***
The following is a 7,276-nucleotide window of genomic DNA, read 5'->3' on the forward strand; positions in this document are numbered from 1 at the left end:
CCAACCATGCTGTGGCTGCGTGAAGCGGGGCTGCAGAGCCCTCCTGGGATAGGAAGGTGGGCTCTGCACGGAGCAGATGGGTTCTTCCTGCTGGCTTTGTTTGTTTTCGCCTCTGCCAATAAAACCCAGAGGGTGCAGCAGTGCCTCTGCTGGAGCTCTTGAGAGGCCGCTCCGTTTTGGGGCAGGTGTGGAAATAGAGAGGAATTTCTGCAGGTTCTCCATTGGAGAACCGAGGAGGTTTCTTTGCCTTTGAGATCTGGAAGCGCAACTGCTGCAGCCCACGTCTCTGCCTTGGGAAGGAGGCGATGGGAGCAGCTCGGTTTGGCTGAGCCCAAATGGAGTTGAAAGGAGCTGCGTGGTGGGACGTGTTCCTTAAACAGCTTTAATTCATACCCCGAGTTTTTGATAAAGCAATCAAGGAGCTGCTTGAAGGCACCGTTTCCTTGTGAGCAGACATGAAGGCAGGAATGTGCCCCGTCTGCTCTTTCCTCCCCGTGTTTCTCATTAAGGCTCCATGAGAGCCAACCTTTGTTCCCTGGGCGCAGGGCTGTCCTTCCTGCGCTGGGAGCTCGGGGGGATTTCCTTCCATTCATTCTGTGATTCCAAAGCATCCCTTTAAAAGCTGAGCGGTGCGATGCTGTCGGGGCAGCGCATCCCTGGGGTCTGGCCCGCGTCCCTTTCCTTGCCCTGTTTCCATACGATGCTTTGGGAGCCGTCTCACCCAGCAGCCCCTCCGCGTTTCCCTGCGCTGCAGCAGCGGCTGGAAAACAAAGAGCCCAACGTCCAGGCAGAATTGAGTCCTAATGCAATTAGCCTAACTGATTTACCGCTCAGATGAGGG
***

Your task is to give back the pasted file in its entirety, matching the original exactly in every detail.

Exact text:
The following is a 7,276-nucleotide window of genomic DNA, read 5'->3' on the forward strand; positions in this document are numbered from 1 at the left end:
CCAACCATGCTGTGGCTGCGTGAAGCGGGGCTGCAGAGCCCTCCTGGGATAGGAAGGTGGGCTCTGCACGGAGCAGATGGGTTCTTCCTGCTGGCTTTGTTTGTTTTCGCCTCTGCCAATAAAACCCAGAGGGTGCAGCAGTGCCTCTGCTGGAGCTCTTGAGAGGCCGCTCCGTTTTGGGGCAGGTGTGGAAATAGAGAGGAATTTCTGCAGGTTCTCCATTGGAGAACCGAGGAGGTTTCTTTGCCTTTGAGATCTGGAAGCGCAACTGCTGCAGCCCACGTCTCTGCCTTGGGAAGGAGGCGATGGGAGCAGCTCGGTTTGGCTGAGCCCAAATGGAGTTGAAAGGAGCTGCGTGGTGGGACGTGTTCCTTAAACAGCTTTAATTCATACCCCGAGTTTTTGATAAAGCAATCAAGGAGCTGCTTGAAGGCACCGTTTCCTTGTGAGCAGACATGAAGGCAGGAATGTGCCCCGTCTGCTCTTTCCTCCCCGTGTTTCTCATTAAGGCTCCATGAGAGCCAACCTTTGTTCCCTGGGCGCAGGGCTGTCCTTCCTGCGCTGGGAGCTCGGGGGGATTTCCTTCCATTCATTCTGTGATTCCAAAGCATCCCTTTAAAAGCTGAGCGGTGCGATGCTGTCGGGGCAGCGCATCCCTGGGGTCTGGCCCGCGTCCCTTTCCTTGCCCTGTTTCCATACGATGCTTTGGGAGCCGTCTCACCCAGCAGCCCCTCCGCGTTTCCCTGCGCTGCAGCAGCGGCTGGAAAACAAAGAGCCCAACGTCCAGGCAGAATTGAGTCCTAATGCAATTAGCCTAACTGATTTACCGCTCAGATGAGGG